It’s easy to point fingers at others who don’t do what they know they’re supposed to do.
Why don’t those nurses and doctors properly clean their hands when they enter and leave every patient room? Why do some surgeons still maintain an intimidating environment in the operating room? Why do some managers or executives ignore their employees’ concerns and ideas?
“No, no, our organization doesn’t have these problems, people might say.” Ok, sure.
People know (I hope) at this point that proper hand hygiene reduces hospital acquired infections (HAIs). They should know that better teamwork and respectful behaviors improve safety in the operating room and beyond. Managers know they should listen to their employees and help them improvement. Right?
It’s sometimes helpful to be reflective and introspective instead of just trying to figure others out.
For example, why do I walk and read my iPhone while walking through airports and parking lots? I know this isn’t really a safe behavior. I’ve told myself I shouldn’t do this. But, I do.
When I visit the Toyota truck plant in San Antonio, they have a few key safety reminders for employees to follow. These include:
- Don’t walk with your hands in your pockets (because it’s harder to regain your balance if you slip when you’re doing this)
- Don’t walk and use your phone (texting, reading, etc.)
- Stop at all intersections in the plant (look out for vehicles and others!)
I’d hope that Toyota leaders:
- Lead by example and follow these behaviors themselves
- Respectfully call people out ANY time they see an unsafe behavior (rather than just reacting after an incident)
I know that if I “walk and iPhone,” that I’m increasing my risk of tripping, bumping into somebody, or falling. But, I do it.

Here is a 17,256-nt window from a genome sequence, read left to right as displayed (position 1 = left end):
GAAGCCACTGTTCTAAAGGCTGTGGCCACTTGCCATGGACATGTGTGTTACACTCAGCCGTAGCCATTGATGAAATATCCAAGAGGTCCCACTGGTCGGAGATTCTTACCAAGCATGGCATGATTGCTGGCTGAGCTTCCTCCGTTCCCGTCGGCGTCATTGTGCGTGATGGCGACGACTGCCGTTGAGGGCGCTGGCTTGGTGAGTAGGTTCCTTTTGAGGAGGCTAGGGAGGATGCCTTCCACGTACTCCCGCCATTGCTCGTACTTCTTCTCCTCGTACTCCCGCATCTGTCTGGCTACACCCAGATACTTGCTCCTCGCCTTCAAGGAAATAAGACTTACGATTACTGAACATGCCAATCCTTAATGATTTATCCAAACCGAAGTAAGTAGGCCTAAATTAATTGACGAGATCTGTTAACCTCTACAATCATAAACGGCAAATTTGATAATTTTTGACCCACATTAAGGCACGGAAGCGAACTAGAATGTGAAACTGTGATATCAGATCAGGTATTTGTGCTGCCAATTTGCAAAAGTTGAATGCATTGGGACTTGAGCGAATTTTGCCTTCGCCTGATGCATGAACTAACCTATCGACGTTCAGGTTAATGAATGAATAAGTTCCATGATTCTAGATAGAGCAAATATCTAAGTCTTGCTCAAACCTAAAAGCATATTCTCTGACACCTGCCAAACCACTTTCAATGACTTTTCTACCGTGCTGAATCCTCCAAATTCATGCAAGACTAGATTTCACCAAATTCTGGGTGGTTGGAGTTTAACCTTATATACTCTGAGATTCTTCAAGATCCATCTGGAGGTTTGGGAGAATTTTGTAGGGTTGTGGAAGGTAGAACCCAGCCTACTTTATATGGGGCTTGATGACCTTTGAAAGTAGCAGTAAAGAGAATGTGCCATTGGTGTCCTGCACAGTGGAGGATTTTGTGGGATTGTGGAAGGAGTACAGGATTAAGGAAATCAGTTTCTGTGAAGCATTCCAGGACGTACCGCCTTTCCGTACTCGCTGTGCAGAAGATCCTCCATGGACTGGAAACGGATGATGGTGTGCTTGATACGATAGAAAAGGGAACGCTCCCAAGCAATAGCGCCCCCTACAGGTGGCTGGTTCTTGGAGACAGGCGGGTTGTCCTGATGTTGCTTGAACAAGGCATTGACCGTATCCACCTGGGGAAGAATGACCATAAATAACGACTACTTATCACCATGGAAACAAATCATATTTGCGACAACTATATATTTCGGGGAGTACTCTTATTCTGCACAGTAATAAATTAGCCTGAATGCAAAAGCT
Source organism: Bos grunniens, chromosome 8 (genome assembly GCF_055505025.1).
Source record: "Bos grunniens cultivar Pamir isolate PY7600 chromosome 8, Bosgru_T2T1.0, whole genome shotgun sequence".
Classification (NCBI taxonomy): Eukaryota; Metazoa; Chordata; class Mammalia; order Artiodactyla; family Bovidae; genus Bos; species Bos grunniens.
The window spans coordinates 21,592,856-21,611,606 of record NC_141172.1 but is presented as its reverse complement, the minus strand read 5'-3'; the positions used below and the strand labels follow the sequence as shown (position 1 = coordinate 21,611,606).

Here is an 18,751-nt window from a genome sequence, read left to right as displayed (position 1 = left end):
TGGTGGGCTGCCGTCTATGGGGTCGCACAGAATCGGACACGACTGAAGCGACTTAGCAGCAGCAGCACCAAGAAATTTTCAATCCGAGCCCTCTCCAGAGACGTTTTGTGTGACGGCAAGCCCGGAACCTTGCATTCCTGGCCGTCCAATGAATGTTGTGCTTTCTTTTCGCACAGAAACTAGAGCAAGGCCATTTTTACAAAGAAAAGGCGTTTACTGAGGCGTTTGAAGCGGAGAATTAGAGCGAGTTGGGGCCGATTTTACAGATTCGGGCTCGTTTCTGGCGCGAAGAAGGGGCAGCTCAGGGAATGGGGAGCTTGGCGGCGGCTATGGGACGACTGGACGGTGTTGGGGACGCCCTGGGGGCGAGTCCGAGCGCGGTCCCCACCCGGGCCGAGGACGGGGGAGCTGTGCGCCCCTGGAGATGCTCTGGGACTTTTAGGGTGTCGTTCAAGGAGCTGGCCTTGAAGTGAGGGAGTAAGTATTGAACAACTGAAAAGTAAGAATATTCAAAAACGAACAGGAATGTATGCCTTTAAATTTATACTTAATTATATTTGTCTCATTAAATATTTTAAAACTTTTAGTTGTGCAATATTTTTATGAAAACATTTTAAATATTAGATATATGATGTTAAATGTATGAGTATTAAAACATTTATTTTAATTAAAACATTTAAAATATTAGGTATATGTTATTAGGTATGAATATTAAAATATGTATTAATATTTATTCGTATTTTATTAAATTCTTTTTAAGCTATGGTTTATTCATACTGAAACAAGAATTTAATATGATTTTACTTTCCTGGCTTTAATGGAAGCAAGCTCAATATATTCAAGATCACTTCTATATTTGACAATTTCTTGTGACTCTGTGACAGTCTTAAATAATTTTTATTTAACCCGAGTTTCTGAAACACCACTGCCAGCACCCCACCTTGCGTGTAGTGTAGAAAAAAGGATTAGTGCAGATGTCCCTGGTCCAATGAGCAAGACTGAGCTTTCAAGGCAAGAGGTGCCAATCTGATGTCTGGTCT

Listen to Mark read this episode (Learn more):
I told myself at the beginning of the year that I shouldn’t do this (ah, a dreaded high-failure rate “New Year’s resolution). But, I catch myself still doing it.
I have nobody holding me accountable other than myself here. There’s no manager or executive watching to correct me or remind me.
I heard a story recently, about a hospital employee who fell and broke her ankle because she was walking and texting.
We hear stories like that, but it’s easy to make excuses.
“I’m not that clumsy.”
“I’m very careful.”
“It won’t happen to me.”
“I’m too busy, so I have to cut this corner on safety… and the risk is low.”
Those are things I find myself thinking. Those are probably the same things people say when they don’t take the time to properly gown up when entering an isolation patient’s room. They might think those things when deciding to skip a pre-op checklist because the O.R. is running behind schedule.
“It’ll be OK.”
“We’ll get away with it.”
“Don’t be so obsessed about safety.”
Why don’t we do the things we know we’re supposed to do?
It’s often easier to identify the problem than it is to have a good solution that really works.
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